Wednesday, 17 March 2021

Bruce Hornsby & The Range

The Way It Is (1986)

On The Western Skyline/Every Little Kiss/Mandolin Rain/The Long Race/The Way It Is/Down The Road Tonight/The Wild Frontier/The River Runs Low/The Red Plains     
Simply a lovely debut album from Bruce Hornsby & The Range. Released in 1986, I love this album dearly. Even if I don't listen to it all the time these days, every time I give it a whirl, it cannot help but lift the spirits - Hornsby's instantly recognisable, melodious piano, his yearning vocals and his often inspiring, evocative, emotional and pertinent lyrics are all ingredients to what is a fine piece of work.

The songs

From the opener On The Western Skyline, the violin and guitars start it off, then Hornsby's piano kicks in and we are treated to some classic Hornsby bitter-sweet romance. 

The Long Race is packed full of images of the Virginia coast, the towns and the watermen who work it. This is a continuing theme in many of Hornsby's songs, the area he grew up in and the men who worked there. Even references such as “the Admiral’s daughter” are derived from Virginia’s naval presence.

Every Little Kiss is an upbeat radio friendly romantic number and Mandolin Rain is a copper-bottomed Hornsby classic, full of wonderful piano and a moving vocal delivery of lyrics packed with pathos. Hornsby's yearning voice can give a celebratory song a sadness.

Then there is The Way It Is, in many ways the song that made Bruce Hornsby, the trademark piano riff used again and again to provide the soundtrack for TV features even sports highlights and so on. 

Down The Road Tonight is a great, rocking song about a roadside whorehouse! It has that great verse - "There's a place, a little roadside shack, a poor man's Paris, with parking in the back...". An absolute killer guitar riff too. One of my favourite songs of all time.

The Wild Frontier is another more rock influenced song, with some slightly funky guitar and wild violin break, while The River Runs Low is a beautiful, piano-driven ballad. The album ends with The Red Plains which manages to combine a tender slow number with some tough rock passages and a "na na na" chorus part to boot.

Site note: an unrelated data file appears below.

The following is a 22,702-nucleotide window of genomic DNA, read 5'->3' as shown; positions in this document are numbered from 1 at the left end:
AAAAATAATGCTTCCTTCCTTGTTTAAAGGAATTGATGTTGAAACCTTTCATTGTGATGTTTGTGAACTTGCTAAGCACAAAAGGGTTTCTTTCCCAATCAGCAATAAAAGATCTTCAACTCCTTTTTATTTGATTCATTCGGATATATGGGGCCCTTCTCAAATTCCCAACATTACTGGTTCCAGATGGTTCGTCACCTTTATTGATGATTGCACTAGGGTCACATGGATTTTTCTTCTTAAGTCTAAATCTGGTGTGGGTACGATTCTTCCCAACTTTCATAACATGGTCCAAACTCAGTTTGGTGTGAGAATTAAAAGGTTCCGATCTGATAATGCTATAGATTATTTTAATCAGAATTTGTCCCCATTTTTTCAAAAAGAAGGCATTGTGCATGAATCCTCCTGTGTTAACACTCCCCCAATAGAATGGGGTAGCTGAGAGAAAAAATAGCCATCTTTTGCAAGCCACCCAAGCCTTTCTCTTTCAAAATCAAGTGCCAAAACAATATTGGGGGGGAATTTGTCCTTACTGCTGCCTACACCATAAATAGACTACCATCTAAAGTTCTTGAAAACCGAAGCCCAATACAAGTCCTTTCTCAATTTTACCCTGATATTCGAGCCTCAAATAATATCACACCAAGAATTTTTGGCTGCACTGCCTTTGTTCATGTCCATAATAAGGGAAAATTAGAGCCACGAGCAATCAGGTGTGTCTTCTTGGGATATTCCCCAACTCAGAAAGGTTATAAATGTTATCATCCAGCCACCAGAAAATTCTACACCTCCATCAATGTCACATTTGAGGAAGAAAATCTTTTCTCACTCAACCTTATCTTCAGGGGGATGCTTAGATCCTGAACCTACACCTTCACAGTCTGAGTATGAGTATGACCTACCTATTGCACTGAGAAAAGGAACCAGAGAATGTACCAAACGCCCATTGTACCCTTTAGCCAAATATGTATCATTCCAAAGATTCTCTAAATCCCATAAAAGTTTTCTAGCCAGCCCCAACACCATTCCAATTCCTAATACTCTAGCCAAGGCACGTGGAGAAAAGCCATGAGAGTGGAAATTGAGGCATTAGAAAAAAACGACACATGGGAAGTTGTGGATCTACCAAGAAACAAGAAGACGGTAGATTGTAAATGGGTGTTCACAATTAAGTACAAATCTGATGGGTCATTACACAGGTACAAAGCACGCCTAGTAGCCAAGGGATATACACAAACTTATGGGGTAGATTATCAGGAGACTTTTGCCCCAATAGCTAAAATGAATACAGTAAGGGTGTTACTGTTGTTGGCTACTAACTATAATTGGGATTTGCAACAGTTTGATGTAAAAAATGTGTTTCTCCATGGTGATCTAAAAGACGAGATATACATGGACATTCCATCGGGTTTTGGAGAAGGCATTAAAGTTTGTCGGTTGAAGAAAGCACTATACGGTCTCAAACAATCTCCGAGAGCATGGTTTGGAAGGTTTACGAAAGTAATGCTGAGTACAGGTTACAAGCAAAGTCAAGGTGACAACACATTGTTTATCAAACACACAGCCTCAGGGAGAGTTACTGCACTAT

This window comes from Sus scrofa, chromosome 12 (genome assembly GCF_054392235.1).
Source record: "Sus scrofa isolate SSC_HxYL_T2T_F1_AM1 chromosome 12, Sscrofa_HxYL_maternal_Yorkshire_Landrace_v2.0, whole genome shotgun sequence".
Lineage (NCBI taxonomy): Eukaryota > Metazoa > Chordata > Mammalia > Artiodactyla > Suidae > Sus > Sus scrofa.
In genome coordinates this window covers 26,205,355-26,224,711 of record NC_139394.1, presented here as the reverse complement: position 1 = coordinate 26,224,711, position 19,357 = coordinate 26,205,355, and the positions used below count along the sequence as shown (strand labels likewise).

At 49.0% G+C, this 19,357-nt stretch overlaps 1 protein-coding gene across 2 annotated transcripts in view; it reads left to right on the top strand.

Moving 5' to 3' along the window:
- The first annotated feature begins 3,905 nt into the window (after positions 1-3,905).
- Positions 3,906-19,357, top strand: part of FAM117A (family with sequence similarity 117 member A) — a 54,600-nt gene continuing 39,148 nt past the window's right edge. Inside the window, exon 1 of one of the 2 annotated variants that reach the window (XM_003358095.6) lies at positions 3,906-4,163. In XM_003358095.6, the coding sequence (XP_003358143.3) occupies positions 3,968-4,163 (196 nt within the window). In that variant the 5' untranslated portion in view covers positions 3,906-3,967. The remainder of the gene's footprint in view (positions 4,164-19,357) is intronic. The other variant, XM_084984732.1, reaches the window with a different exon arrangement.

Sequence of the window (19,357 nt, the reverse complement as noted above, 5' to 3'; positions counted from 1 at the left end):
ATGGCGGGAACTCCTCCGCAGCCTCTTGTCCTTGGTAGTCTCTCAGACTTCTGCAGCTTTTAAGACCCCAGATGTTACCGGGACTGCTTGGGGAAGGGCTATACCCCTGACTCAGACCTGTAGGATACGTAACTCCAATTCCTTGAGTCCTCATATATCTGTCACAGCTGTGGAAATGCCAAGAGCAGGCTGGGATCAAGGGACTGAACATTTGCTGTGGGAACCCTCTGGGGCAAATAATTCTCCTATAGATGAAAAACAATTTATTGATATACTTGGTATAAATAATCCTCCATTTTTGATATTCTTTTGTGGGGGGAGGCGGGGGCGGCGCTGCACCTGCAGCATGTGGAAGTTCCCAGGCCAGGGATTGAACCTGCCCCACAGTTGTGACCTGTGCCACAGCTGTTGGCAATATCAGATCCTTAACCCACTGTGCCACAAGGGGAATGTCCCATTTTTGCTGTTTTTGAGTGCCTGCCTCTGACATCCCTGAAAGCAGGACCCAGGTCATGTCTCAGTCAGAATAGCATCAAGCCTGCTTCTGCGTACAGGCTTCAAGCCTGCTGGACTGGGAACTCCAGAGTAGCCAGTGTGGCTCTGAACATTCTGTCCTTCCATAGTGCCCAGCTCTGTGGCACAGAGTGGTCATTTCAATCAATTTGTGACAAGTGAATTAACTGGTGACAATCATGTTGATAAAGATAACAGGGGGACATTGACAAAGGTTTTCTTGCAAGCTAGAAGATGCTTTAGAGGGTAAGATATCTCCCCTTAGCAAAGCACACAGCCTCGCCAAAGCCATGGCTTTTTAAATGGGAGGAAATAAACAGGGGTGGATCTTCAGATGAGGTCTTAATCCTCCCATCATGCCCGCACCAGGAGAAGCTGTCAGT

All in all, this was an excellent debut album from a most underrated band.

Live At The Bottom Line (1986)

Jacob's Ladder/The Way It Is/The Long Race/Mandolin Rain/Extended Piano Solo/The Red Plains/I Know You Rider/Every Little Kiss/The River Runs Low/The Wild Frontier/On The Western Skyline/Till The Dreaming's Done/Down The Road Tonight          

This is a rare Bruce Hornsby live album. It is one of those "official" bootleg releases take from radio broadcasts and now made available for release. For me, the sound is slightly superior to most bootlegs, no doubt because it is sourced from the radio broadcast. Personally, I find it perfectly listenable.
Hornsby and the band are on top form, and they play the whole of the The Way It Is album, plus Jacob's Ladder and Till The Dreaming's Done from the forthcoming Scenes From The Southside album. There is also the previously unreleased I Know You Rider (which does suffer a brief sound dropout). Personal favourites are Mandolin RainEvery Little Kiss and the rocking closer, Down The Road Tonight.

Look, if you are an "audiophile" you will find things to gripe about regarding the sound. If, like me, you are just happy to hear some Hornsby live material from this period then you will enjoy this. I saw them live in 1988 and they were great, so it brings back good memories.

Scenes From The Southside (1988)

Look Out Any Window/The Valley Road/I Will Walk With You/The Road Not Taken/The Show Goes On/The Old Playground/Defenders Of The Flag/Jacob's Ladder/When The Dreaming's Done 

There are some albums for which, however many years pass since their recording, always remain close to my heart. This is one of them. Despite being in dire need of a remastering, having a bit of a bright, tinny, late eighties sound, it is simply a wonderful collection of melodic, piano-driven, emotive songs.